Anterior cruciate ligament tear occurs most often during sports. Approximately 80% of ACL tears occur without contact with another athlete. The most typical story is that of an athlete who suddenly changes direction (cutting or twisting) and feels his knee come out from under his body .
You hear the beep “pop”
People with a torn ACL generally report hearing a “popping” sound during an injury. Most people are surprised at how loud it can be, and many passersby have heard it on the fields of a soccer game. Even if you don’t hear applause, people often feel a sudden change in the joint .
The ACL is critical to the stability of the knee, and when an ACL tear occurs, the joint is often unstable . This means that the knee joint tends to fail. Giving up or instability often occurs with jerky movements or turns, which are common in many sports . However, in some patients with an ACL tear, instability can occur even with simple movements while walking or getting into a car .
Swelling and pain in the knees.
Knee swelling occurs in almost all patients with an ACL tear. This swelling is usually quite large and occurs quickly, within a few minutes of the injury.
When the ACL tears, the vessels supplying the ligaments can fill the joint space with blood, a condition known as hemarthrosis . Symptoms of hemarthrosis include swelling, redness, warmth, bruising, and a blistering sensation in the joint.
Pain associated with ACL tear is common, although it can vary depending on the associated injury in and around the knee joint . Most of the pain with a torn ACL is due to inflammation of the joints .
Abnormal physical examination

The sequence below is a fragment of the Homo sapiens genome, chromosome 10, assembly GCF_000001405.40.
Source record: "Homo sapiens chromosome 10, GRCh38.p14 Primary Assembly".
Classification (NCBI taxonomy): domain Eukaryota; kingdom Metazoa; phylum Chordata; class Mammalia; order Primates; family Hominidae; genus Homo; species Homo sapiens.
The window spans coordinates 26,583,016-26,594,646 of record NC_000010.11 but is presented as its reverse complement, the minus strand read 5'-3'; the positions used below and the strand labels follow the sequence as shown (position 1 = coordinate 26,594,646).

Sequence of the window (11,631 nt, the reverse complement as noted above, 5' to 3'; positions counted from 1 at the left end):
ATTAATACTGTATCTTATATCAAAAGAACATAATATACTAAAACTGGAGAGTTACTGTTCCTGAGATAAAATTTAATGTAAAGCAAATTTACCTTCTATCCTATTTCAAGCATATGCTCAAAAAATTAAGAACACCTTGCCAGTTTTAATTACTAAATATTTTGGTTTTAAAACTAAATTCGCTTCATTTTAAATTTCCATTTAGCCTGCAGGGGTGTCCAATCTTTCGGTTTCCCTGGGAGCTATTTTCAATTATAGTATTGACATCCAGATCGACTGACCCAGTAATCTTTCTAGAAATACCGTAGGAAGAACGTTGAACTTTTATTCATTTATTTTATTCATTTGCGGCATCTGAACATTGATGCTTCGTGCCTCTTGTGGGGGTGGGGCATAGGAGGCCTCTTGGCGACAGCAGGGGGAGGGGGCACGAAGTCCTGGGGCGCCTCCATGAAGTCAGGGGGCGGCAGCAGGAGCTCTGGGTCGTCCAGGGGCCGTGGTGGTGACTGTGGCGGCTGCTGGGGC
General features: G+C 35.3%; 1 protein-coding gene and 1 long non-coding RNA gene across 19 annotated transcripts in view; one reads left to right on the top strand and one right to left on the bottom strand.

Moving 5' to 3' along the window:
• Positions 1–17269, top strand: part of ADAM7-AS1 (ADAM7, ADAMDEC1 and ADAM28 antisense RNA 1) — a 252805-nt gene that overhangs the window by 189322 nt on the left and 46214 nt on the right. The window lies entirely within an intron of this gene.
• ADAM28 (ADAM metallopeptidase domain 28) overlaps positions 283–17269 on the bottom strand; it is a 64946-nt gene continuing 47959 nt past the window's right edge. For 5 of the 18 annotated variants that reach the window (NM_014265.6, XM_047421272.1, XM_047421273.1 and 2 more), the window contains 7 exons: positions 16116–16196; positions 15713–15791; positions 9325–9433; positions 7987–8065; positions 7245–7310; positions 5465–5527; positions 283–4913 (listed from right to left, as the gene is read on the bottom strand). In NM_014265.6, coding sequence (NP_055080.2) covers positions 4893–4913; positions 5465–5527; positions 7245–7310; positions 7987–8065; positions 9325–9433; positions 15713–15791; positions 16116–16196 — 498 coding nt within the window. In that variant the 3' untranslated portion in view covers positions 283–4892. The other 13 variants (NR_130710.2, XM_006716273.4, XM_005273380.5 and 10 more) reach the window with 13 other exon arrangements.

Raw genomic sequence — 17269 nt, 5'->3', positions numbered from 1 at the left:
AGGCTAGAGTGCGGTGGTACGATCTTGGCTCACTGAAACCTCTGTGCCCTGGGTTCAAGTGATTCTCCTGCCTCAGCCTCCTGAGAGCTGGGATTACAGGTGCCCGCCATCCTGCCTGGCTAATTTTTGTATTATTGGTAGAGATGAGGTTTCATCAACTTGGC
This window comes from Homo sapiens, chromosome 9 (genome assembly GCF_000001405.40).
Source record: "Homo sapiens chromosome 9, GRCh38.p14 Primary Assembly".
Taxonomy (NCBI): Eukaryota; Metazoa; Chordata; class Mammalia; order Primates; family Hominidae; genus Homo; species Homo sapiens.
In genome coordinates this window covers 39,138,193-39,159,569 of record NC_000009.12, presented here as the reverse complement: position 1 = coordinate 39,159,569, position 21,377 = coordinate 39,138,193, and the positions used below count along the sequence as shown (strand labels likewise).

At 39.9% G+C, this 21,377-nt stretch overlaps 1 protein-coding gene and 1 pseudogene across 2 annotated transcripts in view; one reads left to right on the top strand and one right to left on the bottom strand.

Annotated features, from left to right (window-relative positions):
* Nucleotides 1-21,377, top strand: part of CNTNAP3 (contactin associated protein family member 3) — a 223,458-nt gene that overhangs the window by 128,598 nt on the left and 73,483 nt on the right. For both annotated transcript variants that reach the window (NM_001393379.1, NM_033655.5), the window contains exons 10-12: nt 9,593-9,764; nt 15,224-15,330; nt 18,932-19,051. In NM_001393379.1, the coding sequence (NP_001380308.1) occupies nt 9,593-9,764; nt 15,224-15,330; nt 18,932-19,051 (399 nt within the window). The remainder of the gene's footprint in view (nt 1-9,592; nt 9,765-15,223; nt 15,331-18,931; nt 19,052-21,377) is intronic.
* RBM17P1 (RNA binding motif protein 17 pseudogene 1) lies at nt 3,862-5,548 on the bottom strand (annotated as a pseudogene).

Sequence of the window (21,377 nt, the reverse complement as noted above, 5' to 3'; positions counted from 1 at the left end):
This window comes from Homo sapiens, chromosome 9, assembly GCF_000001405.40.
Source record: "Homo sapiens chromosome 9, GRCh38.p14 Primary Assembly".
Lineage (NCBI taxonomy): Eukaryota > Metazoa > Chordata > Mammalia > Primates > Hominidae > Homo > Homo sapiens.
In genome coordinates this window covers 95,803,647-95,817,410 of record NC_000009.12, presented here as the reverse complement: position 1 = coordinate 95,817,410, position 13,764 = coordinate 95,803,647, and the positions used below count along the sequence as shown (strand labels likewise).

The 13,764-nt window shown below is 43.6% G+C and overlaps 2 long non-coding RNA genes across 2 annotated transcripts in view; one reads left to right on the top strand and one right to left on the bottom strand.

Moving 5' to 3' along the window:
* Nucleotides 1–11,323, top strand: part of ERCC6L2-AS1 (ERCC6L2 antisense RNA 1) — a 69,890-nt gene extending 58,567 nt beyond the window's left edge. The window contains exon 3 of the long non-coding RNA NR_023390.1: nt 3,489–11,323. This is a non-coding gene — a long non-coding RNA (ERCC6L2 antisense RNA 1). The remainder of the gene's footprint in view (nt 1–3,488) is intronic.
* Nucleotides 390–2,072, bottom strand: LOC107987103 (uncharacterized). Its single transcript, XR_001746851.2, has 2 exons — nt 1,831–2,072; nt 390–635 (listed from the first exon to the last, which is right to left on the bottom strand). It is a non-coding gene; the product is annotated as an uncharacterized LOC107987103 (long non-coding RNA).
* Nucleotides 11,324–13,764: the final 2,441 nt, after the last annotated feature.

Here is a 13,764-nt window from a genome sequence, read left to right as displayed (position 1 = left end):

Your healthcare provider can evaluate your knee ligaments using special tests. The most commonly used tests to determine the presence of an ACL tear include:
- Lachman test: The Lachman test is performed to assess abnormal forward movement of the tibia. By pulling the tibia forward, the surgeon can palpate the torn anterior cruciate ligament (ACL). The knee is slightly bent (about 20-30 degrees), the thigh is stabilized in one hand and the tibia in the other.
- Pivot change maneuver: The pivot change is difficult to perform in the office and is often most useful in the operating room when the patient is under anesthesia. The hinge shift maneuver detects abnormal knee motion in the presence of an ACL tear.
- Drawer test: The drawer test is performed with the knee bent 90 degrees. The tibia is moved back and forth to assess the intact ACL (forward pull) and the intact PCL (push back).
In addition to performing these specific tests, your surgeon will also check your knee for swelling, mobility, and strength. Other important knee ligaments can also be evaluated.
Your healthcare provider will also evaluate knee X-rays to assess possible fractures, and an MRI may be ordered to assess damage to the ligaments or cartilage . However, an MRI may not be required to diagnose an ACL tear. In fact, a physical exam and medical history are as good as an MRI at diagnosing an ACL tear . MRI can be especially helpful in diagnosing concomitant injuries, such as torn meniscus and cartilage damage.
When to contact a healthcare provider
The signs and symptoms of an ACL injury are not always the same, so it is important to see your doctor if you experience any of the following:
- Knee pain or swelling that lasts more than 48 hours.
- Problems standing or walking on the affected knee.
- Inability to bear weight on the affected knee
- A misshapen or odd appearance on one side of the knee compared to the painless side.